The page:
Discussion:
JCL SET command and instream SYSIn
(too old to reply)
i***@SECURITEAM.CO.IL
2008-06-30 09:29:49 UTC
I already tried that and it doesn't work: A jcl set variable orks only on real JCL not on instream SYSIN (DD *). Any workaround? Any alternative to modify JCL and SYSIN (for example, deleting/definning datasets with IDCAMS) at one parameter without having to use ISPF CHANGE ALL?

Thanks for your ideas

Itschak


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Ted MacNEIL
2008-06-30 10:13:40 UTC
>I already tried that and it doesn't work: A jcl set variable orks only on real JCL not on instream SYSIN (DD *). Any workaround?

This has been discussed many times (see the archives).
The answer is NO.
And, this is documented in the JCL manual(s).

-
Too busy driving to stop for gas!

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Paul Gilmartin
2008-06-30 12:17:10 UTC
On Mon, 30 Jun 2008 03:28:19 -0600, ***@securiteam.co.il wrote:

>I already tried that and it doesn't work: A jcl set variable orks only on real JCL not on instream SYSIN (DD *). Any workaround? Any alternative to modify JCL and SYSIN (for example, deleting/definning datasets with IDCAMS) at one parameter without having to use ISPF CHANGE ALL?
>
Nope.

Thanks for your ideas
>
I keep some of my JCL members, including one which renames data sets
and defines aliases with IDCAMS, as UNIX shell scripts in which the
actual JCL appears as a here-document. The shell scripts filter
and submit the JCL using parameter substitution in the simpler cases
and sed or awk in the more complicated. One substitution I regularly
do is to create data set names incorporating the current date, not
possible with pure batch JCL.

-- gil

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Scott Barry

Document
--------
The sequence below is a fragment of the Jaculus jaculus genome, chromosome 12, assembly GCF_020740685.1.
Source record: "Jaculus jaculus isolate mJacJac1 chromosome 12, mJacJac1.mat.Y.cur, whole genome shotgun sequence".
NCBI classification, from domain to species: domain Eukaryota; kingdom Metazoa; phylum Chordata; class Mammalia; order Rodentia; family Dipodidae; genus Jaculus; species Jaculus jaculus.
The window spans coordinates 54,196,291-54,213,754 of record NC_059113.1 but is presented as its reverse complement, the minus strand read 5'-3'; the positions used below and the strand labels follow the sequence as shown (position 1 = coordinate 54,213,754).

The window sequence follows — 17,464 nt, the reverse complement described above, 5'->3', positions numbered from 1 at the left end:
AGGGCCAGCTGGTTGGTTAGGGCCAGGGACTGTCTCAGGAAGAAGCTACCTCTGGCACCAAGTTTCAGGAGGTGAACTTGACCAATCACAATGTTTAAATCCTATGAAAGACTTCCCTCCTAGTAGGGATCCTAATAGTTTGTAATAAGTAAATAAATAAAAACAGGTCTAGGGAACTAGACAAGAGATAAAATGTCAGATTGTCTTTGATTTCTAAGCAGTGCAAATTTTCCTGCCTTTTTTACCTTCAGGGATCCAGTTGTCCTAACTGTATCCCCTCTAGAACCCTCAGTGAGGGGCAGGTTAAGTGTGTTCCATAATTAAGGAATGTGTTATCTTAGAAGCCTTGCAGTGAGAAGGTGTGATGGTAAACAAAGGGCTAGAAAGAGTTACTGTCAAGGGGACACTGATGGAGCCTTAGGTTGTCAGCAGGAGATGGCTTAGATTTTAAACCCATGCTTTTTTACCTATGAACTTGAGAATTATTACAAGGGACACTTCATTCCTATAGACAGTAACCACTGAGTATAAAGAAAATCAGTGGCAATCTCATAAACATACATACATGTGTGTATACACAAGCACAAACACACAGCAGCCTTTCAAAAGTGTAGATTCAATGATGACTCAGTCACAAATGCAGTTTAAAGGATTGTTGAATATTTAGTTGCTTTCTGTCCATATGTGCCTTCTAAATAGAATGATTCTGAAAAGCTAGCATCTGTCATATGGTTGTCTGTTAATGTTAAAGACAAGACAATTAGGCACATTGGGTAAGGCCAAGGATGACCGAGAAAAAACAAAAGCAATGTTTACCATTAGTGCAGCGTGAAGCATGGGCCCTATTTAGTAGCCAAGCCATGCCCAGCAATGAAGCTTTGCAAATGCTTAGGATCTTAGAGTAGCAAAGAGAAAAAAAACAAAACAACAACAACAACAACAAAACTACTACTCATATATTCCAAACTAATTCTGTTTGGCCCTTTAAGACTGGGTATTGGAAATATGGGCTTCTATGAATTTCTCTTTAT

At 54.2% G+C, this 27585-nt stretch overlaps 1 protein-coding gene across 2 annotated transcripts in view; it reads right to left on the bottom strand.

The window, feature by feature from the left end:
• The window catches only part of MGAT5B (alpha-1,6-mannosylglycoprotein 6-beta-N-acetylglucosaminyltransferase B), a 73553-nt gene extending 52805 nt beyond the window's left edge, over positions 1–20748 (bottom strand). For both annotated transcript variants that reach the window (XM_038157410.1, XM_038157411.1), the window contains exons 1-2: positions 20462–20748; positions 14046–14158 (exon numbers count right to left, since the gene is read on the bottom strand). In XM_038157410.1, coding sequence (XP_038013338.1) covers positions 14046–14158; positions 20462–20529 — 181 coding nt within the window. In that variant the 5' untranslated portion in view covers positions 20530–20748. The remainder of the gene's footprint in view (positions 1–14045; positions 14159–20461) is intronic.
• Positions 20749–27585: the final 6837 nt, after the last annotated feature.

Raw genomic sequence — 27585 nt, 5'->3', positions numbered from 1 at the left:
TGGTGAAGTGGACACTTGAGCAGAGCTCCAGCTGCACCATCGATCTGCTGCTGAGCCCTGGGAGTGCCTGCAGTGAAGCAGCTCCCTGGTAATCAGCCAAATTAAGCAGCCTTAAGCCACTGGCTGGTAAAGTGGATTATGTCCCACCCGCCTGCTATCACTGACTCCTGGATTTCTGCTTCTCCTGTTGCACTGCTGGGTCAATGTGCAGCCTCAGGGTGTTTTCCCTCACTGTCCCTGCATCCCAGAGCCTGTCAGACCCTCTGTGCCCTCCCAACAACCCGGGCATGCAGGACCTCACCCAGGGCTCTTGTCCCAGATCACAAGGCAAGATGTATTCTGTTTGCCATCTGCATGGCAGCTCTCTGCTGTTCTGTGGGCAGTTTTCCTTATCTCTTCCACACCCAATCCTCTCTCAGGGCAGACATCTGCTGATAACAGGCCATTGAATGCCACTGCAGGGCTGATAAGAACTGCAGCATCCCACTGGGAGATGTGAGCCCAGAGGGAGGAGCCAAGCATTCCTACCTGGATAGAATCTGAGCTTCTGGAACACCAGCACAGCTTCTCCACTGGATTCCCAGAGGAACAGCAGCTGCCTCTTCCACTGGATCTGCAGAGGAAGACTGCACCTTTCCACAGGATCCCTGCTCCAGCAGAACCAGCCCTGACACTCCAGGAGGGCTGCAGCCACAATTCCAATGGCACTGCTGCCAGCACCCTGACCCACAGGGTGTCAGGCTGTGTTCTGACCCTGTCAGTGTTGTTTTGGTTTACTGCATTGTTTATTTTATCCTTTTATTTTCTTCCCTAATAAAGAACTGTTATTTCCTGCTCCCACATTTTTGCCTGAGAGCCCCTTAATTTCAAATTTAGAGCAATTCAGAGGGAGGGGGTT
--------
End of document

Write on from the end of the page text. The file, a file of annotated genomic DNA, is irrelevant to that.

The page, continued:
2008-06-30 12:53:51 UTC
A JCL SET statement value can also be passed and resolved as a PARM=
string, so it is possible to write a program in your favorite language that takes
the PARM= value and writes the data to a DD allocation in a job-step. And if
you must have multiple data lines substituted, for example as SYSIN, use
multiple job-steps with DISP=NEW for the first step and DISP=MOD for each
additional job-step.

At one site I support, this technique is used to build IDCAMS control
statements for execution.

Scott Barry
SBBWorks, Inc.

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Paul Gilmartin
2008-06-30 13:37:41 UTC
On Mon, 30 Jun 2008 07:53:35 -0500, Scott Barry wrote:

>A JCL SET statement value can also be passed and resolved as a PARM=
>string, so it is possible to write a program in your favorite language that takes
>the PARM= value and writes the data to a DD allocation in a job-step. And if
>you must have multiple data lines substituted, for example as SYSIN, use
>multiple job-steps with DISP=NEW for the first step and DISP=MOD for each
>additional job-step.
>
Actually, for a temporary data set, you can use DISP=(MOD,PASS) for
every step because it starts out empty. This makes it easier to
rearrange the order of steps if necessary.

>At one site I support, this technique is used to build IDCAMS control
>statements for execution.
>
Gee, that's ugly. And not quite modular: you have to first install
the helper program. I suppose it could be inline SYSIN to a leading
assembler step. Or Rexx in an IEBGENER step. Gee, I still wish
Rexx could access SET symbol values (Yeah, I know; use SDSF to
read the JCL text.)

-- gil

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McKown, John
2008-06-30 13:56:04 UTC
> -----Original Message-----
> From: IBM Mainframe Discussion List
> [mailto:IBM-***@BAMA.UA.EDU] On Behalf Of Paul Gilmartin
> Sent: Monday, June 30, 2008 8:37 AM
> To: IBM-***@BAMA.UA.EDU
> Subject: Re: JCL SET command and instream SYSIn
[snip]
> Gee, that's ugly. And not quite modular: you have to first install
> the helper program. I suppose it could be inline SYSIN to a leading
> assembler step. Or Rexx in an IEBGENER step. Gee, I still wish
> Rexx could access SET symbol values (Yeah, I know; use SDSF to
> read the JCL text.)
>
> -- gil